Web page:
Check the New LOBSTER Theory

problem-solution-620x285Plough before you sow, design before you build, plan before you organize- there are certain things which have to be done in advance in order to create something big. There must be thousands of ideas popping up in your head before a startup and every time you have to ask- “Is it good enough?. When the idea is right it will haunt you night and day and never let you sleep- that is the power of a DREAM. They say that No dream is too big and no age is too small to make money but despite your big dream, great idea and sleepless nights there are various other snags that may come your way when you start painting your dream.

Pawas Jain, a prolific blogger and founder of SpringTide, suggests feeding the snags to the LOBSTER! (No Kidding). Mr. Jain suggests every budding entrepreneur to carry out a LOBSTER theory in order to fix the hitches that may trouble you in your startup.

  • Legal feasibility- Did you ever give a thought to what Companies Act, 2013 is all about and how is it going to affect you? Did you know in what ways does Income Tax Act, 1961 affects your business and how it may result in lacks of penalties on your business? Legal feasibility is all about the same. Every start-up entrepreneur needs to perform a feasibility analysis to make sure that their business complies with all legal formalities. As a matter of fact, every business which wants to run as a company needs to get incorporated and registered with Registrar of Companies of the respective city. Interestingly, the new Companies Act, 2013 allows a person to form a company all alone, known as ‘One Person Company’ (OPC), especially for small businesses and start-ups.
  • Operational – What is going to be the plan of action or the Modus Operandi when the business goes into operations? How is it going to work out? What manpower is required to execute the plan? All these questions springing up in an entrepreneur’s mind get answered while executing the Operational Feasibility Analysis.
  • Behavioral – What will be the employee count and how are they expected to work? Is there a place of work or is it a virtual office? What behavior is expected from people in and around the business is the basic crux of this analysis.
  • Social – We live in an inclusive interdependent society. We take a lot of society, but what exactly do we give back? Huge companies such as IOC and Tata Industries act upon social cost benefit analysis these days. Even a start-up entrepreneur must stop for a second and give a thought about the social significance and implication of his idea. Is he bringing a change? Is he contributing to the society? Is it going to harm, hurt or damage anyone or anything? These questions have become immensely important in today’s business scenario.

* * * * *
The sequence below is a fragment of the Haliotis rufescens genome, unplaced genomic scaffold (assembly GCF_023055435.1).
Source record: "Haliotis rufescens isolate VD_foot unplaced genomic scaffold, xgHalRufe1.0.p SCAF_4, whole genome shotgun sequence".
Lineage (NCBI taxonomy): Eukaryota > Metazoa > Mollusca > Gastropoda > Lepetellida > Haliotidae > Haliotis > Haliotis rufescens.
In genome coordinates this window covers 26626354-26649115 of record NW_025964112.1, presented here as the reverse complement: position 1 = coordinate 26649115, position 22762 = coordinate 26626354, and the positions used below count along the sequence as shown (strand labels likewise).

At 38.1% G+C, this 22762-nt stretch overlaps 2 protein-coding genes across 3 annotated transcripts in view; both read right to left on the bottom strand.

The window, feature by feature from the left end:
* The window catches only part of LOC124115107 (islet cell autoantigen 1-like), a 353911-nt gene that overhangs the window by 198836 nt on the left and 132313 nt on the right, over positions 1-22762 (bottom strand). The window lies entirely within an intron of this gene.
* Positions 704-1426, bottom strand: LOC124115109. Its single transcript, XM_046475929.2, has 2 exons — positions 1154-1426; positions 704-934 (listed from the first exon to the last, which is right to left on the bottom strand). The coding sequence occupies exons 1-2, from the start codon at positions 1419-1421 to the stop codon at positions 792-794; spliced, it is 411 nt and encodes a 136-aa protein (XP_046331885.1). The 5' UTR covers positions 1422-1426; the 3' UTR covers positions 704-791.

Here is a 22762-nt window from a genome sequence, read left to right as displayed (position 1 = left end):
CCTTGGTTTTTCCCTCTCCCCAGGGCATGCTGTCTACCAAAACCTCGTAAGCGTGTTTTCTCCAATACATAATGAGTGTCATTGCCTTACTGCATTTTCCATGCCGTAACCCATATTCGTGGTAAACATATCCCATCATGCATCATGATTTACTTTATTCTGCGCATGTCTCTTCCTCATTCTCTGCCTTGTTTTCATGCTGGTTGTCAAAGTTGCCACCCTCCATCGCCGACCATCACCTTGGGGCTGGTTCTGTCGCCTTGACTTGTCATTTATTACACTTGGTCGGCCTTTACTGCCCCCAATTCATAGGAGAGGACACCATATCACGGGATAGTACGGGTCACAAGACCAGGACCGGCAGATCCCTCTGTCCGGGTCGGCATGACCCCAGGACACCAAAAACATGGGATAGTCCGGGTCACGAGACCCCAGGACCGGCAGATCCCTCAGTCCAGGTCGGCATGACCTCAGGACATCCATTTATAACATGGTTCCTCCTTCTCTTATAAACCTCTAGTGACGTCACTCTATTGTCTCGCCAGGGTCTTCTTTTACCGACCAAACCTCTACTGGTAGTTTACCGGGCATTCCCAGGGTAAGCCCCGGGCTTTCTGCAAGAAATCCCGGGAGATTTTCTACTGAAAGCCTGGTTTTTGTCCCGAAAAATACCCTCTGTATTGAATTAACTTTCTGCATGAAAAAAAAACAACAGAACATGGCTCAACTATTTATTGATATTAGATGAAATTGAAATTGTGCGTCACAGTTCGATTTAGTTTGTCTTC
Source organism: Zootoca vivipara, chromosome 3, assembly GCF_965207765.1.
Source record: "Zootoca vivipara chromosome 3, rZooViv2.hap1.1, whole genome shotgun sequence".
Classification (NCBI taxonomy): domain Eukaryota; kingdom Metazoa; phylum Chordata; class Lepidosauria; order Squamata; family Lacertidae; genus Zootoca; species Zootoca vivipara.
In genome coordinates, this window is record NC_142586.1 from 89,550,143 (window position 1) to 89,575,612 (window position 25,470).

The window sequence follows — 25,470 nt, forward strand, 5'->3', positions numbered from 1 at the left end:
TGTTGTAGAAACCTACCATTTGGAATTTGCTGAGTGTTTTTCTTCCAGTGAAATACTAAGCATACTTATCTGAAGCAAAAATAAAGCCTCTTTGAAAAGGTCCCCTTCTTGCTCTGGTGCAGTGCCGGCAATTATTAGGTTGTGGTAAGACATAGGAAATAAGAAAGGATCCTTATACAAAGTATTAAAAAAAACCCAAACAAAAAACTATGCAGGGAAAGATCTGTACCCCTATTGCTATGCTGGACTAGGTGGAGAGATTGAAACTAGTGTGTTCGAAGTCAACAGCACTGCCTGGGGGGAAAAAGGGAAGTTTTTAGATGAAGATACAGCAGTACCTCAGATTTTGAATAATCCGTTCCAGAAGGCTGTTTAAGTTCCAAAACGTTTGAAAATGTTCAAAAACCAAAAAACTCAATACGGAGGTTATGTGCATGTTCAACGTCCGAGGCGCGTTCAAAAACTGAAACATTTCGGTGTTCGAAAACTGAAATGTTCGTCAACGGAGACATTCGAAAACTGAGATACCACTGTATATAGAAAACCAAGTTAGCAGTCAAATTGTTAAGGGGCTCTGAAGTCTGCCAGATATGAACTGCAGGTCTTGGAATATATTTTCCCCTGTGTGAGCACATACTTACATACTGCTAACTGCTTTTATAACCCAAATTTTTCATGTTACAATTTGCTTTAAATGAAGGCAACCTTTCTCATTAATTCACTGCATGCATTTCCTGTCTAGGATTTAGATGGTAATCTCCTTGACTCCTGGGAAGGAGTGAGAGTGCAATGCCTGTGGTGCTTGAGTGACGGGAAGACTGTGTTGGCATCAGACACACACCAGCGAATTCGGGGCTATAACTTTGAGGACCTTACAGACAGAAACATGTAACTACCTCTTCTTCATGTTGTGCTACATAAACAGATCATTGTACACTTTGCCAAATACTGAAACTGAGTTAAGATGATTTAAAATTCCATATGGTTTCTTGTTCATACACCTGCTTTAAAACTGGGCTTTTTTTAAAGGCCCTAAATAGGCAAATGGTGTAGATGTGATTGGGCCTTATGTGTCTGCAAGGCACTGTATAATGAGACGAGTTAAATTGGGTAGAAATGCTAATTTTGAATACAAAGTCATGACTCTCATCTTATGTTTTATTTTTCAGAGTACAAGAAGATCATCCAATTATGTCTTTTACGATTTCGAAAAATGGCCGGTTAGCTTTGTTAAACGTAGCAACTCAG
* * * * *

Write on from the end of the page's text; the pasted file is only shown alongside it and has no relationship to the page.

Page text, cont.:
• Technical analysis – It seems to hold the maximum relevance in today’s time where technology goes obsolete in less than six months. What is the technology required? Does it need any heavy technological machine? Or is the idea technically possible to execute?
  • Economic Analysis – This probably would be the most important feasibility study of all. Start-up entrepreneurs are most worried about the funds that are required in inception of the idea. Whether to boot strap or to approach investors for a seed funding? Is the idea good enough to attract angel investors at one go? How to go about the whole process of monetizing and investing in the business is one of the most important decisions to ponder about.
  • Residual Analysis – This is a residual or the remaining head. Depending on the nature, complexity (or simplicity) and other factors affecting the business, an entrepreneur may consider other feasibility studies to be executed.

The LOBSTER need not be in the format of a formal B-plan, it may not be a corporate Power Point Presentation, it may not be a well thought out plan in black and white, LOBSTER can be in your thoughts. An entrepreneur can work on the LOBSTER for his idea when he takes a shower or is having coffee. LOBSTER is a thought; it should be running in the mind of the entrepreneur. The most important part is that he should be crystal clear about the LOBSTER of his business, on every point, on every part for a better understanding of his own business idea and for an amazing execution. So, you have a business idea? Go, carry out your LOBSTER!

Apoorva Haritwal (1 Posts)

Apoorva Haritwal is a final year MA english literature student from Jaipur, Rajasthan. With a keen interest in reading, writing and research articles, Apoorva Haritwal is a trained classical singer. She is currently working as the Associate Editor of SpringTide online magazine.